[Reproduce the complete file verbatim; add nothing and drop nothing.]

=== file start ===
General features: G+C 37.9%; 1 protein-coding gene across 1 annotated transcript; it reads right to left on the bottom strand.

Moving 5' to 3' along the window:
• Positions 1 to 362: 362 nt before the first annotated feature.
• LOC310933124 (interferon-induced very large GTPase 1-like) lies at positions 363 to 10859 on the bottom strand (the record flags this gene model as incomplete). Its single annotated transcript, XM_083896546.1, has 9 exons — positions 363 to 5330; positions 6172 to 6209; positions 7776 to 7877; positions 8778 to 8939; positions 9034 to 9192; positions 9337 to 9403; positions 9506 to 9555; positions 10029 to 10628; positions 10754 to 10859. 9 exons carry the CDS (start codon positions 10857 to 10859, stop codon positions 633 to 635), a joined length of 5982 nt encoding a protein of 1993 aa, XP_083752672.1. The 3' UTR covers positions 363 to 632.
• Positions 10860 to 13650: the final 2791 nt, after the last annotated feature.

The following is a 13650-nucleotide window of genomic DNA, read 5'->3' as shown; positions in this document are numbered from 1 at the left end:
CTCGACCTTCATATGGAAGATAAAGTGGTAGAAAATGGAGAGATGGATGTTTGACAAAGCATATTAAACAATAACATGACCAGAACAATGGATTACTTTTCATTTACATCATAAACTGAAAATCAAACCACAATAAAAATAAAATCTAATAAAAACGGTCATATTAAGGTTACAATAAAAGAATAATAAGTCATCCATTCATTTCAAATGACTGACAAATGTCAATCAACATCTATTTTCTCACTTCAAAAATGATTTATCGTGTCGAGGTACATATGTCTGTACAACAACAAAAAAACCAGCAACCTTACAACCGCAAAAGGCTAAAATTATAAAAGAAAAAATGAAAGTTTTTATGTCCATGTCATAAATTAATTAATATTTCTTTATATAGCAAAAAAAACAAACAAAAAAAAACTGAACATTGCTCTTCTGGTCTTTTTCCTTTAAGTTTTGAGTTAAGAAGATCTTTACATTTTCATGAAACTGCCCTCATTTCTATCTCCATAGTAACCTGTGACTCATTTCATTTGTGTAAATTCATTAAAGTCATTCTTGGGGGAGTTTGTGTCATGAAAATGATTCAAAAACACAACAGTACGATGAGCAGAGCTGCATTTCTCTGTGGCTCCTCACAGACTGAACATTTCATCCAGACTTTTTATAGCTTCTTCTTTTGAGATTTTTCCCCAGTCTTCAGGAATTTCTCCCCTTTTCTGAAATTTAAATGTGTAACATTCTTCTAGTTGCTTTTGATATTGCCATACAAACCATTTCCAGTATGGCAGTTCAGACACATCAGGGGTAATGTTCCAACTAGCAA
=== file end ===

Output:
General features: G+C 37.9%; 1 protein-coding gene across 1 annotated transcript; it reads right to left on the bottom strand.

Moving 5' to 3' along the window:
• Positions 1 to 362: 362 nt before the first annotated feature.
• LOC310933124 (interferon-induced very large GTPase 1-like) lies at positions 363 to 10859 on the bottom strand (the record flags this gene model as incomplete). Its single annotated transcript, XM_083896546.1, has 9 exons — positions 363 to 5330; positions 6172 to 6209; positions 7776 to 7877; positions 8778 to 8939; positions 9034 to 9192; positions 9337 to 9403; positions 9506 to 9555; positions 10029 to 10628; positions 10754 to 10859. 9 exons carry the CDS (start codon positions 10857 to 10859, stop codon positions 633 to 635), a joined length of 5982 nt encoding a protein of 1993 aa, XP_083752672.1. The 3' UTR covers positions 363 to 632.
• Positions 10860 to 13650: the final 2791 nt, after the last annotated feature.

The following is a 13650-nucleotide window of genomic DNA, read 5'->3' as shown; positions in this document are numbered from 1 at the left end:
CTCGACCTTCATATGGAAGATAAAGTGGTAGAAAATGGAGAGATGGATGTTTGACAAAGCATATTAAACAATAACATGACCAGAACAATGGATTACTTTTCATTTACATCATAAACTGAAAATCAAACCACAATAAAAATAAAATCTAATAAAAACGGTCATATTAAGGTTACAATAAAAGAATAATAAGTCATCCATTCATTTCAAATGACTGACAAATGTCAATCAACATCTATTTTCTCACTTCAAAAATGATTTATCGTGTCGAGGTACATATGTCTGTACAACAACAAAAAAACCAGCAACCTTACAACCGCAAAAGGCTAAAATTATAAAAGAAAAAATGAAAGTTTTTATGTCCATGTCATAAATTAATTAATATTTCTTTATATAGCAAAAAAAACAAACAAAAAAAAACTGAACATTGCTCTTCTGGTCTTTTTCCTTTAAGTTTTGAGTTAAGAAGATCTTTACATTTTCATGAAACTGCCCTCATTTCTATCTCCATAGTAACCTGTGACTCATTTCATTTGTGTAAATTCATTAAAGTCATTCTTGGGGGAGTTTGTGTCATGAAAATGATTCAAAAACACAACAGTACGATGAGCAGAGCTGCATTTCTCTGTGGCTCCTCACAGACTGAACATTTCATCCAGACTTTTTATAGCTTCTTCTTTTGAGATTTTTCCCCAGTCTTCAGGAATTTCTCCCCTTTTCTGAAATTTAAATGTGTAACATTCTTCTAGTTGCTTTTGATATTGCCATACAAACCATTTCCAGTATGGCAGTTCAGACACATCAGGGGTAATGTTCCAACTAGCAA